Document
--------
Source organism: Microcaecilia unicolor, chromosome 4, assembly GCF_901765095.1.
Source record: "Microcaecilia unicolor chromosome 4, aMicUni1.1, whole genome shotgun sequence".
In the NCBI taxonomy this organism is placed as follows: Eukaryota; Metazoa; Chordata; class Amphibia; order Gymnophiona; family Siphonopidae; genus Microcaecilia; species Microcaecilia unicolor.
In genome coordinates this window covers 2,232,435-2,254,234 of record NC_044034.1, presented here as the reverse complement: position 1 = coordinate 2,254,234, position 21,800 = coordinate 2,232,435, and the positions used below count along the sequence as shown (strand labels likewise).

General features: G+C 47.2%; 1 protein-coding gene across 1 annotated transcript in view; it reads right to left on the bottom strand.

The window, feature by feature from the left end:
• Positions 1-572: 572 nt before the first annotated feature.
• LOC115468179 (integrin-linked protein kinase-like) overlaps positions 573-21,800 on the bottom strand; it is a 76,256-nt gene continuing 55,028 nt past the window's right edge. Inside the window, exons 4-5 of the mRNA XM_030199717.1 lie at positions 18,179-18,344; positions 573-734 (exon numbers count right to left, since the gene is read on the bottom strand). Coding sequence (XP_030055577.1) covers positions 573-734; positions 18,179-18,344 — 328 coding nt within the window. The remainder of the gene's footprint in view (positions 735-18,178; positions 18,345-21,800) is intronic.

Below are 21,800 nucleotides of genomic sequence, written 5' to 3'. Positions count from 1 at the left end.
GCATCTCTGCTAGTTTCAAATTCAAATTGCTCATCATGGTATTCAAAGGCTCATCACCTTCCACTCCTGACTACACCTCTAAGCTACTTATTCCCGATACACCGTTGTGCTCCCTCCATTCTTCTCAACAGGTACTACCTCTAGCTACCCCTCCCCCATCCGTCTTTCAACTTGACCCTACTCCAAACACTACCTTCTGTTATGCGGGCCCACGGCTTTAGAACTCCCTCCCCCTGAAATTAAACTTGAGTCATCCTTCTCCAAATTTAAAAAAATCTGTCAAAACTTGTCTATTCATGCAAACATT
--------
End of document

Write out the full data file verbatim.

Source organism: Microcaecilia unicolor, chromosome 4, assembly GCF_901765095.1.
Source record: "Microcaecilia unicolor chromosome 4, aMicUni1.1, whole genome shotgun sequence".
In the NCBI taxonomy this organism is placed as follows: Eukaryota; Metazoa; Chordata; class Amphibia; order Gymnophiona; family Siphonopidae; genus Microcaecilia; species Microcaecilia unicolor.
In genome coordinates this window covers 2,232,435-2,254,234 of record NC_044034.1, presented here as the reverse complement: position 1 = coordinate 2,254,234, position 21,800 = coordinate 2,232,435, and the positions used below count along the sequence as shown (strand labels likewise).

General features: G+C 47.2%; 1 protein-coding gene across 1 annotated transcript in view; it reads right to left on the bottom strand.

The window, feature by feature from the left end:
• Positions 1-572: 572 nt before the first annotated feature.
• LOC115468179 (integrin-linked protein kinase-like) overlaps positions 573-21,800 on the bottom strand; it is a 76,256-nt gene continuing 55,028 nt past the window's right edge. Inside the window, exons 4-5 of the mRNA XM_030199717.1 lie at positions 18,179-18,344; positions 573-734 (exon numbers count right to left, since the gene is read on the bottom strand). Coding sequence (XP_030055577.1) covers positions 573-734; positions 18,179-18,344 — 328 coding nt within the window. The remainder of the gene's footprint in view (positions 735-18,178; positions 18,345-21,800) is intronic.

Below are 21,800 nucleotides of genomic sequence, written 5' to 3'. Positions count from 1 at the left end.
GCATCTCTGCTAGTTTCAAATTCAAATTGCTCATCATGGTATTCAAAGGCTCATCACCTTCCACTCCTGACTACACCTCTAAGCTACTTATTCCCGATACACCGTTGTGCTCCCTCCATTCTTCTCAACAGGTACTACCTCTAGCTACCCCTCCCCCATCCGTCTTTCAACTTGACCCTACTCCAAACACTACCTTCTGTTATGCGGGCCCACGGCTTTAGAACTCCCTCCCCCTGAAATTAAACTTGAGTCATCCTTCTCCAAATTTAAAAAAATCTGTCAAAACTTGTCTATTCATGCAAACATT